However, if we go along with whatever’s bothering us, not only do we waste a bunch of cash, but we’re essentially agreeing that it’s OK to be judged, patronised and so on. This is probably the stuff you went to therapy to sort out, so paying someone to entrench the issue sucks.
I’ve touched on it above, but speaking up when therapy isn’t working for us is critically important. These ick moments are actually a crucial part of the therapeutic process. “When you talk through misunderstandings with your therapist, it gives you the opportunity to witness a damaged relationship being repaired,” writes clinical social worker Stephanie Hairston. “This is something many people never experience.”
That’s right: this isn’t a peripheral topic before you get back to “doing therapy”. Raising a concern is doing therapy. If this conversation goes well, it can turbo-charge your progress.
Assuming that you’re seeing a competent, qualified therapist (check they’re registered!), my top recommendation is that you raise it with them directly. Ugh, I know.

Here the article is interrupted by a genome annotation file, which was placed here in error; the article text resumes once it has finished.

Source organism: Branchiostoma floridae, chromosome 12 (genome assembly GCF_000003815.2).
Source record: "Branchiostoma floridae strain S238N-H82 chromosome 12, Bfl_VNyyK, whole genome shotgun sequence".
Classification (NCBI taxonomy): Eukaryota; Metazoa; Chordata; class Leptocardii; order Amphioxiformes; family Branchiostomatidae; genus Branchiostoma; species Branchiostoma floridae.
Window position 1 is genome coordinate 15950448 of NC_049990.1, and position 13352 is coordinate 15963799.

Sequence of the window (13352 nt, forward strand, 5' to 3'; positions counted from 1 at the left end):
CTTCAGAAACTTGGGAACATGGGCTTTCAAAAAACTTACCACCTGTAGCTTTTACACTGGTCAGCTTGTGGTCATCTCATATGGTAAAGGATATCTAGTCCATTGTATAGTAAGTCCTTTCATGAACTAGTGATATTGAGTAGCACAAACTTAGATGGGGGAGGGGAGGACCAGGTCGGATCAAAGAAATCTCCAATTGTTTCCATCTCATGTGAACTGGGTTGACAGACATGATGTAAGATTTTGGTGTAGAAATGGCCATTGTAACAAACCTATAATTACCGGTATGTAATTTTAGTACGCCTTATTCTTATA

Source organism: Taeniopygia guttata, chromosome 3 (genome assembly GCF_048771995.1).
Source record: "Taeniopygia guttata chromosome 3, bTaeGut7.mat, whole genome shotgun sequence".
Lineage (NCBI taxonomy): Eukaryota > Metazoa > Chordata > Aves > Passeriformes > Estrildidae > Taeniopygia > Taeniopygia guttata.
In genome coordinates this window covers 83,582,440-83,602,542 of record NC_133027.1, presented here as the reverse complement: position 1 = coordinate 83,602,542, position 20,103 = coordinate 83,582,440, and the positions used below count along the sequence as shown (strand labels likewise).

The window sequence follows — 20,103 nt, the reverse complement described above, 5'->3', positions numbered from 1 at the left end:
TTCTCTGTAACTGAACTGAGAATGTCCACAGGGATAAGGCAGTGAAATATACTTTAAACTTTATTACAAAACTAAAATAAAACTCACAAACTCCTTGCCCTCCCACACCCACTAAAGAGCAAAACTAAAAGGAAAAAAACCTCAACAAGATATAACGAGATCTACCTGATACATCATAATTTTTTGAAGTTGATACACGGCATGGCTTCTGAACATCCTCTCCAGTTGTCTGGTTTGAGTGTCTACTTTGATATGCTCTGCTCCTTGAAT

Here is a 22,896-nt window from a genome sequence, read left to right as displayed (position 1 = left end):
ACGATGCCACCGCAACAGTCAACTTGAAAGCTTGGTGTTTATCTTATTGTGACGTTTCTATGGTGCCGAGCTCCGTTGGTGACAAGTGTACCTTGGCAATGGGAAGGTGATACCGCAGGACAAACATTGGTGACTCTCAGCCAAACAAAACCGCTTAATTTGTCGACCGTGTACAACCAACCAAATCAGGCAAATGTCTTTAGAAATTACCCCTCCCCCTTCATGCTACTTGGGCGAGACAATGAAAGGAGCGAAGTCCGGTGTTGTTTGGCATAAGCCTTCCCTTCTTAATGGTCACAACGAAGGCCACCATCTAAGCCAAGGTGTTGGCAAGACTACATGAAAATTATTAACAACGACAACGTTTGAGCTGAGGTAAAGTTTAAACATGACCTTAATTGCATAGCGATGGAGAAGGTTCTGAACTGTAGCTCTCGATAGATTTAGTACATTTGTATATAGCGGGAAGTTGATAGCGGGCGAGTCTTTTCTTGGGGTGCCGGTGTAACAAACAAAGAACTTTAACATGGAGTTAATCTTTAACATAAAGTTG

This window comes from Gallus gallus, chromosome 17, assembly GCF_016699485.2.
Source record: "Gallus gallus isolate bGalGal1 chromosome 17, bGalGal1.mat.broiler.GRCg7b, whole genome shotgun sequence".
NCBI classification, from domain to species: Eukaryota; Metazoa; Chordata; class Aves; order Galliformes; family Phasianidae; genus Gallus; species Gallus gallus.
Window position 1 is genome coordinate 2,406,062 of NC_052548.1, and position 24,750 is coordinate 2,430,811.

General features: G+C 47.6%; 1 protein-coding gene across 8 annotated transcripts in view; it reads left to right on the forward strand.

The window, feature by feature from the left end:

If this is terrifying, it can help to have a script before you go in. You might say, “I have something I wanted to talk about today, and I’m super nervous, so I wrote it down. Um, it’s about our counselling sessions. Can I read it slowly and then we talk about it?” There are loads of resources online about how to have this conversation, so make use of that if it helps to give you some ideas.
You can even (depending on contact arrangements you have with your therapist) email or message them a heads-up before your next session, if that helps to break the ice.
At this point I should point out that, while therapists are providing a service, that service is, at its heart, an experience of relationship. Relationships can be awkward and patchy. However, your therapist is trained for these conversations, and if they go well, they can be incredibly helpful experiences for you both, and your relationship will definitely be stronger for it. Result!
What happens if I don’t trust them to take it well?
Perhaps, depending on your read of the situation, you don’t trust your therapist to handle feedback well. If you felt so unimpressed with your initial session that you don’t want to spend your own cash explaining when you’re pretty confident they’re not going to get it, then we’re looking at other options.